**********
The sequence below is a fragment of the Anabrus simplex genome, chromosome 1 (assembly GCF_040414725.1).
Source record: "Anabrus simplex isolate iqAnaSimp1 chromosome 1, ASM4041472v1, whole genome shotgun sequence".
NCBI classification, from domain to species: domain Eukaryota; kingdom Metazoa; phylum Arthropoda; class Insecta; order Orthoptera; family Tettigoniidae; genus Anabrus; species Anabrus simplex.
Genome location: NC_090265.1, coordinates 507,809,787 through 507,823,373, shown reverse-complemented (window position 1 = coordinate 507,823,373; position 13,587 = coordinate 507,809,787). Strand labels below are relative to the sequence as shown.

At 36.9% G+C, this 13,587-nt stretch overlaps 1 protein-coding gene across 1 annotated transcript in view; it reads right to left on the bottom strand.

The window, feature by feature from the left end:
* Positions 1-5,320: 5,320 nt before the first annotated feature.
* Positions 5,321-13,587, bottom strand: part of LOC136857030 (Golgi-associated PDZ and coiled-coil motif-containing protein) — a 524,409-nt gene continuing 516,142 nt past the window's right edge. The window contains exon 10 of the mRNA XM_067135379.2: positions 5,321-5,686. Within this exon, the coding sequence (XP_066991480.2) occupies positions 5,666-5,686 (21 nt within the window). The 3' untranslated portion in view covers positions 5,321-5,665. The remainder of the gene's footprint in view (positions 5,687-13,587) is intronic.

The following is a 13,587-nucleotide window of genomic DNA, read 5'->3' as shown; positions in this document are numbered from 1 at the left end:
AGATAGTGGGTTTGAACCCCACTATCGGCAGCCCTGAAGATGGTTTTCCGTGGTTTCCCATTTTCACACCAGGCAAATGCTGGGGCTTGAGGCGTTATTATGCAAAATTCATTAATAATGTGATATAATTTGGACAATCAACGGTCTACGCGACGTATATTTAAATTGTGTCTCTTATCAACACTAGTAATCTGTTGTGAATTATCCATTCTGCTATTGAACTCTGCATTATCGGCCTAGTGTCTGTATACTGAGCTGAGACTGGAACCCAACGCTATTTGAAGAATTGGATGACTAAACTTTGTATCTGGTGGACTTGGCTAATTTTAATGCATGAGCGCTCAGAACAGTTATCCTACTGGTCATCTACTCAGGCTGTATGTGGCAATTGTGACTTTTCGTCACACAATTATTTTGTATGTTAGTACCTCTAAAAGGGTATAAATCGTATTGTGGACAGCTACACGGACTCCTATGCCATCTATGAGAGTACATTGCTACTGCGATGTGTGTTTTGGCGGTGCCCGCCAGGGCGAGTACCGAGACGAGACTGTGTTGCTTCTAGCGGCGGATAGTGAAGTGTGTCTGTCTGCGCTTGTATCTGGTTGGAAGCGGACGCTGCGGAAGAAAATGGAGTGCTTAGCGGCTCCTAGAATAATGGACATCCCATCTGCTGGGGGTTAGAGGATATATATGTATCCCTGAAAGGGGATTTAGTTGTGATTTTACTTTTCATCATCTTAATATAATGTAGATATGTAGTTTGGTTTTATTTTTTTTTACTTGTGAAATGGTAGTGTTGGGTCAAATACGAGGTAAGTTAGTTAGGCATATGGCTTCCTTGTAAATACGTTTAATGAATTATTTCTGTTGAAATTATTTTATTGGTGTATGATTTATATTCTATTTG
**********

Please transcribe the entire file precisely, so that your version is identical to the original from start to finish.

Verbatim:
The sequence below is a fragment of the Anabrus simplex genome, chromosome 1 (assembly GCF_040414725.1).
Source record: "Anabrus simplex isolate iqAnaSimp1 chromosome 1, ASM4041472v1, whole genome shotgun sequence".
NCBI classification, from domain to species: domain Eukaryota; kingdom Metazoa; phylum Arthropoda; class Insecta; order Orthoptera; family Tettigoniidae; genus Anabrus; species Anabrus simplex.
Genome location: NC_090265.1, coordinates 507,809,787 through 507,823,373, shown reverse-complemented (window position 1 = coordinate 507,823,373; position 13,587 = coordinate 507,809,787). Strand labels below are relative to the sequence as shown.

At 36.9% G+C, this 13,587-nt stretch overlaps 1 protein-coding gene across 1 annotated transcript in view; it reads right to left on the bottom strand.

The window, feature by feature from the left end:
* Positions 1-5,320: 5,320 nt before the first annotated feature.
* Positions 5,321-13,587, bottom strand: part of LOC136857030 (Golgi-associated PDZ and coiled-coil motif-containing protein) — a 524,409-nt gene continuing 516,142 nt past the window's right edge. The window contains exon 10 of the mRNA XM_067135379.2: positions 5,321-5,686. Within this exon, the coding sequence (XP_066991480.2) occupies positions 5,666-5,686 (21 nt within the window). The 3' untranslated portion in view covers positions 5,321-5,665. The remainder of the gene's footprint in view (positions 5,687-13,587) is intronic.

The following is a 13,587-nucleotide window of genomic DNA, read 5'->3' as shown; positions in this document are numbered from 1 at the left end:
AGATAGTGGGTTTGAACCCCACTATCGGCAGCCCTGAAGATGGTTTTCCGTGGTTTCCCATTTTCACACCAGGCAAATGCTGGGGCTTGAGGCGTTATTATGCAAAATTCATTAATAATGTGATATAATTTGGACAATCAACGGTCTACGCGACGTATATTTAAATTGTGTCTCTTATCAACACTAGTAATCTGTTGTGAATTATCCATTCTGCTATTGAACTCTGCATTATCGGCCTAGTGTCTGTATACTGAGCTGAGACTGGAACCCAACGCTATTTGAAGAATTGGATGACTAAACTTTGTATCTGGTGGACTTGGCTAATTTTAATGCATGAGCGCTCAGAACAGTTATCCTACTGGTCATCTACTCAGGCTGTATGTGGCAATTGTGACTTTTCGTCACACAATTATTTTGTATGTTAGTACCTCTAAAAGGGTATAAATCGTATTGTGGACAGCTACACGGACTCCTATGCCATCTATGAGAGTACATTGCTACTGCGATGTGTGTTTTGGCGGTGCCCGCCAGGGCGAGTACCGAGACGAGACTGTGTTGCTTCTAGCGGCGGATAGTGAAGTGTGTCTGTCTGCGCTTGTATCTGGTTGGAAGCGGACGCTGCGGAAGAAAATGGAGTGCTTAGCGGCTCCTAGAATAATGGACATCCCATCTGCTGGGGGTTAGAGGATATATATGTATCCCTGAAAGGGGATTTAGTTGTGATTTTACTTTTCATCATCTTAATATAATGTAGATATGTAGTTTGGTTTTATTTTTTTTTACTTGTGAAATGGTAGTGTTGGGTCAAATACGAGGTAAGTTAGTTAGGCATATGGCTTCCTTGTAAATACGTTTAATGAATTATTTCTGTTGAAATTATTTTATTGGTGTATGATTTATATTCTATTTG